Seven ways you’re puzzling your web visitors off your page

seven ways you are puzzling your web visitors off your page

The she-beast sphinx had the face of a woman, the body of a lion, the wings of an angel and the smile of a cat that had got the cream.

“Solve my riddle, stranger,” she cooed, eyes glittering. “Or I’ll vanquish you on the spot.”

The stranger gulped. Glanced at the riddle.

… And promptly fled the scene.

In ancient Greek mythology, this was just a regular ol’ day and story of the beasts that roamed the lands and terrorised its people.

In today’s world, this is a modern tale of one puzzling website and one busy visitor ready to mutter, “Ain’t nobody got time for that” and click over to site that’s way less curious and way more captivating.

Which means less vanquished-on-the-spot and more bank-account-dwindling as you helplessly watch your dream customers sashay over to your competitors’ sites.

I don’t want that for you.

You deserve to be the hero of your story – not the victim of a puzzling website!

Which is why, today, I’ve devoted a chunk of my time to walking you through the variety of ways your website could unintentionally be confusing your dream customers and convincing them to click away.

She-beast-battling sword at the ready?

Our quest awaits!

Seven ways your website is puzzling your visitors off the page

You don’t clearly articulate what you do.

If your website doesn’t clearly and compellingly explain what you do within the first few seconds of someone arriving, it’s possibly too puzzling for your visitors.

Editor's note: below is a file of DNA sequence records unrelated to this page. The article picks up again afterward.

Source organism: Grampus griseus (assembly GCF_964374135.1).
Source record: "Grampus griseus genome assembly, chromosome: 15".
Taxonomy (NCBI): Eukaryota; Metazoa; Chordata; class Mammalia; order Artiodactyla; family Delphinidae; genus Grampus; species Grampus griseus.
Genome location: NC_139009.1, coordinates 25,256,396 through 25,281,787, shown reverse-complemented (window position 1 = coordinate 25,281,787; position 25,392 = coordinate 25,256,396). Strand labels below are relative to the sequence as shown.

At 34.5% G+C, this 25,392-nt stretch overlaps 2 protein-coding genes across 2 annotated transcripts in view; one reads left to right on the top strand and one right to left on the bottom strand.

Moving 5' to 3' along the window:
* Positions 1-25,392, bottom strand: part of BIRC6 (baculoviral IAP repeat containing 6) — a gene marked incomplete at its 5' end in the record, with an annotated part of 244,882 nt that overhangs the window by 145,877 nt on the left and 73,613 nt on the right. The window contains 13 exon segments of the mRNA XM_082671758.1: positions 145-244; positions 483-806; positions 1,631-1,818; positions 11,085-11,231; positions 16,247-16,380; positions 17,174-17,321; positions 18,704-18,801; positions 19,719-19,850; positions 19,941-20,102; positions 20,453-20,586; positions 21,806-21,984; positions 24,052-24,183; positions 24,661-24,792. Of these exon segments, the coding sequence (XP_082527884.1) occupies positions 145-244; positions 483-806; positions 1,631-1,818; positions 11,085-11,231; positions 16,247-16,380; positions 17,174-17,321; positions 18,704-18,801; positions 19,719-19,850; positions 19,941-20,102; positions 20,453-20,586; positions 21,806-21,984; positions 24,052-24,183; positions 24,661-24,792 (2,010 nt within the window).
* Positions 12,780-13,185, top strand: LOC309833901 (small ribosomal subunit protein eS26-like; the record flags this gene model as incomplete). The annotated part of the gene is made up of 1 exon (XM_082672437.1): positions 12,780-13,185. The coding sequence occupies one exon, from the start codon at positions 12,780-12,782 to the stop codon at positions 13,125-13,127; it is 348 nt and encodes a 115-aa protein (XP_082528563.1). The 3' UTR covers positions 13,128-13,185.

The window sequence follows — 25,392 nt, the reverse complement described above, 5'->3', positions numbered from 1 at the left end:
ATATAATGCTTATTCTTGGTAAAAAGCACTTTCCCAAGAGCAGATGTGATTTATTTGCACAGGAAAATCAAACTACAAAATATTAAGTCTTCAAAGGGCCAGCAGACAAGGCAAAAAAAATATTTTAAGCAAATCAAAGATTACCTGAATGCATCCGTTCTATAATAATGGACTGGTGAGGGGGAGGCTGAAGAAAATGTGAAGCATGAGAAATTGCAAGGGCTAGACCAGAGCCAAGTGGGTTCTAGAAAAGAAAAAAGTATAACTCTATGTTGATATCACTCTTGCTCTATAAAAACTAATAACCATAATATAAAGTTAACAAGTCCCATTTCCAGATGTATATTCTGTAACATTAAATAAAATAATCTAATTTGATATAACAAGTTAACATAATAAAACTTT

Your visitors want you to make things easy for them. So the last thing you want is to make your visitors feel like they must solve a riddle just to figure out what you do.

You don’t illustrate your value.

Okay, so you’ve told them what you do.

… But have you explained why they should care?

Failing to meaningfully express the value of your work and offering is a common (but pricey) mistake many websites make.

But it’s an easily avoidable one! Simply hone in on what matters most to your audience and ensure your web copy adequately addresses their emotional needs.

Your contact details are impossible to find.

Even if you are available worldwide, your audience will still want to know how and where they can find you. It’s the human side of us: We don’t want to work with businesses. We want to work with humans.

Which is why failing to supply contact details (or hiding them in an oft-ignored area of your site) may weaken the trust you’ve built with your visitors.

Your prices are MIA.   

If you force your visitors to hunt down your prices or price list, you run the risk of sending them on a quest they’re destined to never complete.

Remember, the goal here is to make things as easy as possible for your visitors. You want to remove as many barriers as you can, so that it’s easier than ever for them to say “yes” to you and your offering.

Your user experience is confusing.

A great website offers a clear journey for your visitors to go on. It has a beginning, a middle and an end which, ideally, involves them whipping out their wallets or contacting you for more info.

If any part of this journey is unclear, then the journey will go uncompleted. Which means farewell friend!

There are no call to actions.

Part of cultivating a compelling user experience is in setting up clear call to actions that tell your visitor what to do next.

They’re like the GPS directions uttered by your sat nav. Without them, your visitor can easily veer off-track and even off your site.

Your brand and copy are mismatched.

Think of your visual branding and website copywriting as forms of virtual body language. In lieu of an actual human to converse with, your visitors rely on the cues and signals of your visual branding and website copywriting in order to connect with your brand.

If these signals are mismatched, it’s akin to somebody saying one thing, while their body language says another: It makes your visitors feel super uncomfortable.

The good news? All of these mistakes are totally fixable.

  1. Love this! Great things to keep in mind as I’m building out my own professional services website. Thanks for this, Cassandra!

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